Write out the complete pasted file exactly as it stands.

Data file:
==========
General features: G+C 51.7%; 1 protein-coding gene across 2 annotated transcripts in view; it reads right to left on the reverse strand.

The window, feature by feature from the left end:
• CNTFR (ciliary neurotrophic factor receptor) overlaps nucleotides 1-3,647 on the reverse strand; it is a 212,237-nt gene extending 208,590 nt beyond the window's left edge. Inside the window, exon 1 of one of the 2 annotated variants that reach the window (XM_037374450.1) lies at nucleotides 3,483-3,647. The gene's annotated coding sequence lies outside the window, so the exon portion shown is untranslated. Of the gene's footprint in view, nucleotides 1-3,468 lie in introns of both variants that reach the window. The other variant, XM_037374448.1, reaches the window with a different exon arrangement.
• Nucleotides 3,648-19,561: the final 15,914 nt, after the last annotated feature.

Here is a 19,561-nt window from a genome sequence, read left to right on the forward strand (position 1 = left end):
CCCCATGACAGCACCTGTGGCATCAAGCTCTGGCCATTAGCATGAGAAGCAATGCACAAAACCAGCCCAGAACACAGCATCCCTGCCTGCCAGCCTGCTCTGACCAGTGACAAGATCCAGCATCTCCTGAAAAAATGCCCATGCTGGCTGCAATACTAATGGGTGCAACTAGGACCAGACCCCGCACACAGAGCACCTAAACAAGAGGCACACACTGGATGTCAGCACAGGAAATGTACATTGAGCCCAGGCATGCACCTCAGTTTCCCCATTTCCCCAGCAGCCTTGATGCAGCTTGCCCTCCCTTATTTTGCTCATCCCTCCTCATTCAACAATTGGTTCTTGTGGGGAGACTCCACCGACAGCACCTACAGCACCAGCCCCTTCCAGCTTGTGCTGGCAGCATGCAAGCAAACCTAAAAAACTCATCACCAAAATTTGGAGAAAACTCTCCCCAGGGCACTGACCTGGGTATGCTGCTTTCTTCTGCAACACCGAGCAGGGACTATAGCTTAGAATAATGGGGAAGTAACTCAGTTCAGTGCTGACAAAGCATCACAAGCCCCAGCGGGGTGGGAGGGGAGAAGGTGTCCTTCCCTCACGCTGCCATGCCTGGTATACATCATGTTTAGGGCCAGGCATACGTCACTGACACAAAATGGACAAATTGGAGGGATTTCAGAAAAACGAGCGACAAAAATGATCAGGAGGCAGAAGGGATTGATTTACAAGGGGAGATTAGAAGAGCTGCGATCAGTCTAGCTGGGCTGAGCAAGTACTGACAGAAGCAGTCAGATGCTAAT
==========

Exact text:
General features: G+C 51.7%; 1 protein-coding gene across 2 annotated transcripts in view; it reads right to left on the reverse strand.

The window, feature by feature from the left end:
• CNTFR (ciliary neurotrophic factor receptor) overlaps nucleotides 1-3,647 on the reverse strand; it is a 212,237-nt gene extending 208,590 nt beyond the window's left edge. Inside the window, exon 1 of one of the 2 annotated variants that reach the window (XM_037374450.1) lies at nucleotides 3,483-3,647. The gene's annotated coding sequence lies outside the window, so the exon portion shown is untranslated. Of the gene's footprint in view, nucleotides 1-3,468 lie in introns of both variants that reach the window. The other variant, XM_037374448.1, reaches the window with a different exon arrangement.
• Nucleotides 3,648-19,561: the final 15,914 nt, after the last annotated feature.

Here is a 19,561-nt window from a genome sequence, read left to right on the forward strand (position 1 = left end):
CCCCATGACAGCACCTGTGGCATCAAGCTCTGGCCATTAGCATGAGAAGCAATGCACAAAACCAGCCCAGAACACAGCATCCCTGCCTGCCAGCCTGCTCTGACCAGTGACAAGATCCAGCATCTCCTGAAAAAATGCCCATGCTGGCTGCAATACTAATGGGTGCAACTAGGACCAGACCCCGCACACAGAGCACCTAAACAAGAGGCACACACTGGATGTCAGCACAGGAAATGTACATTGAGCCCAGGCATGCACCTCAGTTTCCCCATTTCCCCAGCAGCCTTGATGCAGCTTGCCCTCCCTTATTTTGCTCATCCCTCCTCATTCAACAATTGGTTCTTGTGGGGAGACTCCACCGACAGCACCTACAGCACCAGCCCCTTCCAGCTTGTGCTGGCAGCATGCAAGCAAACCTAAAAAACTCATCACCAAAATTTGGAGAAAACTCTCCCCAGGGCACTGACCTGGGTATGCTGCTTTCTTCTGCAACACCGAGCAGGGACTATAGCTTAGAATAATGGGGAAGTAACTCAGTTCAGTGCTGACAAAGCATCACAAGCCCCAGCGGGGTGGGAGGGGAGAAGGTGTCCTTCCCTCACGCTGCCATGCCTGGTATACATCATGTTTAGGGCCAGGCATACGTCACTGACACAAAATGGACAAATTGGAGGGATTTCAGAAAAACGAGCGACAAAAATGATCAGGAGGCAGAAGGGATTGATTTACAAGGGGAGATTAGAAGAGCTGCGATCAGTCTAGCTGGGCTGAGCAAGTACTGACAGAAGCAGTCAGATGCTAAT